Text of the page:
11Similar sentiments are echoed by Democratic Alliance leader, Helen Zille, who fervidly believes that President Jacob Zuma and the National Prosecuting Authority are intentionally “…obstructing the high court application seeking a review of the NPA’s decision to drop the criminal charges against Zuma”. (Zille 2009) Zille said that due to the (ANC’s) “won power legitimacy”, its actions continue to subvert the ideals and legality of the South African constitution. Once more, The National Director of Public Prosecutions, Mokotedi Mpshe, revoked all criminal charges President Zuma faced, due to invalid evidence. Zille added that The National Director of Public Prosecutions “…was already an extension of the ANC, while the NPA was now in an “illogical” fashion disputing the DA’s standing to bring the case”. (Zille 2009) Moreover, the (ANC) has defied the ideals of the Constitution, as it is quite clear “Justice is not the same for the rich and the poor”. (Zille 2009) This is destined to cause considerable damage to the validity of the Rule of Law within South Africa.
12Further afield, much attention has been attracted to the controversy sparked within the Parliament when (COPE) MP, Mululeki George, supposedly made a disparaging remark regarding President Jacob Zuma, whereby George said: “…our national leader is leading us down a path of lawlessness”. Deputy-Speaker of the House, Nomaindia Mfeketo, demanded George withdraw his derogatory remark. George consequently refused and was ordered to leave the Chamber. George was within his Parliamentary privilege rights to express his views, provided his choice of language is deemed parliamentary. Mfeketo, who obviously made a subjective decision, based on Rule 66 of The National Assembly Rules to justify her decision. However, Rule 66 was irrelevant to the matter at hand and is only pertinent to “Protecting the dignity of judges and prohibits their competency from being commented on”.  Furthermore, Mfeketo ignored Rule 72 of the National Assembly Rules, which states: “A member may speak (a) when called upon to do so by the presiding officer; or (b) to a point of order.” (Milazi 2010: 1)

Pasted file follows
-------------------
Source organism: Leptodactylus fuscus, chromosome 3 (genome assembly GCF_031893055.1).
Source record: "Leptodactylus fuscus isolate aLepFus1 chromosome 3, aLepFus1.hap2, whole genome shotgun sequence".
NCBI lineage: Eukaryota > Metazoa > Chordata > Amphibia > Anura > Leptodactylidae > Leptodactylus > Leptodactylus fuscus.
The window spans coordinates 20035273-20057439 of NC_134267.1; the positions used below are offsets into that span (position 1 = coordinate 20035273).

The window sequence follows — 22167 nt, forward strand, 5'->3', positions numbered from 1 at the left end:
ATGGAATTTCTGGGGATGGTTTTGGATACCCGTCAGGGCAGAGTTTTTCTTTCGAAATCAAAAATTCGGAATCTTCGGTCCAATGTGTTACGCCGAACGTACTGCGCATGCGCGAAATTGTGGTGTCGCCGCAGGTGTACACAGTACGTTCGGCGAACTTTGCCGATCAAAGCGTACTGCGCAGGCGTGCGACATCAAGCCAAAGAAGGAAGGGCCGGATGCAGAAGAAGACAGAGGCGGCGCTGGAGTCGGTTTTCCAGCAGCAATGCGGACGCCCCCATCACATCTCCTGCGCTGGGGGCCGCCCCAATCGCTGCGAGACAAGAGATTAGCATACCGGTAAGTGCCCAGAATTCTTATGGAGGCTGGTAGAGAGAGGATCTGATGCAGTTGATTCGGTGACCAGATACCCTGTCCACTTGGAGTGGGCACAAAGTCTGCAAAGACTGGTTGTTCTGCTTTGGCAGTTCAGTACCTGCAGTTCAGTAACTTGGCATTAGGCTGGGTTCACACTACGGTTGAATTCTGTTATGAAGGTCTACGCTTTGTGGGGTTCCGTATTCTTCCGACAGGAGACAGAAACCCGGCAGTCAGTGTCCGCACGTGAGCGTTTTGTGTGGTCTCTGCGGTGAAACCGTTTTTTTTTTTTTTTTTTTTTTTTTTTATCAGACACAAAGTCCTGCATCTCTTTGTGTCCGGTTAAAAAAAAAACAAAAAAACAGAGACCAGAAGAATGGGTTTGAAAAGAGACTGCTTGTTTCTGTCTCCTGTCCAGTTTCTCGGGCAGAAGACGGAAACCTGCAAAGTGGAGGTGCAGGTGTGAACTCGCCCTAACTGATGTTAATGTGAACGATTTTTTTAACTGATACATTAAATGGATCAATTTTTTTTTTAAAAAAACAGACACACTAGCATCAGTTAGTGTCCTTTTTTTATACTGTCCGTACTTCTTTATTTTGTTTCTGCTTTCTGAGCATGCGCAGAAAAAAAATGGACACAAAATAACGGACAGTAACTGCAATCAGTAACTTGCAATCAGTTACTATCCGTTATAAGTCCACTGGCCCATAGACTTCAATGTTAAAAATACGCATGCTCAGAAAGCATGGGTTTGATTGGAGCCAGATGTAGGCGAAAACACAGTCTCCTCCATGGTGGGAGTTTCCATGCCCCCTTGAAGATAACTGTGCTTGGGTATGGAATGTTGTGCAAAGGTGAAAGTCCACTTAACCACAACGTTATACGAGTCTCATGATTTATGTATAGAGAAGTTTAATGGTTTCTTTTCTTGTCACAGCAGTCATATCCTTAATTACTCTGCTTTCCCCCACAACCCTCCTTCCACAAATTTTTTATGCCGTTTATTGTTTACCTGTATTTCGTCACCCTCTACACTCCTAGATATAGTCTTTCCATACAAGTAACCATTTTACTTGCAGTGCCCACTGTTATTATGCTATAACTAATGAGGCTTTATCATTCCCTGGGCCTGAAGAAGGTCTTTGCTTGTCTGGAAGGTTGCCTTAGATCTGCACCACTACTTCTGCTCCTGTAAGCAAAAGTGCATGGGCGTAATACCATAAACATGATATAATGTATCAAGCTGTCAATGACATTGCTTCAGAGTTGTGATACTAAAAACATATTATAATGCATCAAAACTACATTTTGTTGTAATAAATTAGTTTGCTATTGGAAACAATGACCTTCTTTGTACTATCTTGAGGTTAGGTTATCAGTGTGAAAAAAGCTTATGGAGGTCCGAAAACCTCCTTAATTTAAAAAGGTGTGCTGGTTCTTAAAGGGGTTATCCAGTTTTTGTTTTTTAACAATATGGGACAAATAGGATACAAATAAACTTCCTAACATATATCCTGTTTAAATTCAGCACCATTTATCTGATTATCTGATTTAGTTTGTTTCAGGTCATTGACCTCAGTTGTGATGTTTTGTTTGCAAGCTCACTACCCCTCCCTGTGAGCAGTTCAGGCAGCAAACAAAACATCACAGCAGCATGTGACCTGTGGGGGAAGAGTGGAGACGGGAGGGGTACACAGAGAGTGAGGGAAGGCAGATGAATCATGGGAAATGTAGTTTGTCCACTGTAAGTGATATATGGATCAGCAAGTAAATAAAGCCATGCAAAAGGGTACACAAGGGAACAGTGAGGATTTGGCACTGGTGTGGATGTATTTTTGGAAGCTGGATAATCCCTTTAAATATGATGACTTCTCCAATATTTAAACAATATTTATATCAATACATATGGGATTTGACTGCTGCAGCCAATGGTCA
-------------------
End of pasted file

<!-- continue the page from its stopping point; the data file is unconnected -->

Hence, it has no bearing upon the Executive. As stated by Mr. Devenish, “South Africa has adopted a system of responsible or accountable government…as a result Parliament has an overseeing and scrutinizing role in relation to the Executive”. (Devenish 2010: 12). Therefore, it is essential that the Executive and everything it does be subject to penetrating and robust criticism. (Ibid) According to Devenish, Mfeketo “Is giving exaggerated protection to the powerful Executive that is prone to abuse its powers”. (Ibid). It appears a trend adopted by Speakers within Parliament to protect the President (past and present) and his transgression(s).  Democracy within Parliament should be more firmly established, whereby MPs and society alike must be afforded the entitlement to question dissolute behaviour and conduct exercised by high-ranking MPs, who feel they are above the law and the consequences thereof. Yet MPs tend to be more accountable to their party leaders and not the people. Tim Hughes adds that “Parliament’s constitutional oversight powers are considerable, for it effectively to hold the executive branch accountable presupposes the electorate itself holds the legislature accountable.”
15In order for the South African Parliament to govern and function objectively and without persuasion of the (ANC), Raymond Suttner speaks of a strong opposition or “agencies of constraint”. The Democratic Alliance is the (ANC’s) official opposition and hence the (DA) should be allowed to critically question the (ANC’s) dominance, exerted over Parliamentary discussions and probes. Yet, although in theory this seems to “resolve” the issue of one-party dominance, in reality it is very much a different story. In particular, the (DA) was prohibited by Speaker Baleka Mbete, from questioning former President Thabo Mbeki regarding the contentious Arms Deal.
Suttner continues to add that the opposition party should have sufficient strength to expose a corrupt government (and their secrets) and therefore have the applicable power to prevent the dominant party and state from repeating similar abuses and injustices. (Suttner: 2009 5-6) Without adequate Parliamentary reforms, the absolute lack of regard for the rule of law and independence of democratic institutions such as the National Prosecuting Authority and Judiciary will be tarnished. (Ibid)
16Although the (ANC) exerts almost absolute domination, and approximately 75% of the National Assembly seats, eight of the nine provinces and occupies the majority of the Executive suites of many of the pivotal cities; democracy must be the ultimate vanquisher. Jonathan Faull, a Political Researcher at Idasa’s Political Information and Monitoring Service (PIMS), stated “For democracy to sustain itself, it must earn and maintain the trust of its citizens. In the context of a transition from anti-democratic and authoritarian government to democracy, this challenge is compounded by the need for new democratic structures to assert their accessibility, transparency and representative capacity in the face of citizens’ lived memories and experiences of institutional impunity, opacity, and illegitimacy”. Society and opposing parties should insist that (ANC) and the Executive lead our country efficiently, recognising the importance of accountability within government, which upholds democratic ideals of government transparency. After all, the essential aspect of Parliamentary democracy, which must be preserved, is for the parliamentary opposition to fearlessly and unremittingly call upon the President and Executive to account in the way they govern the country. (Devenish 2010:1)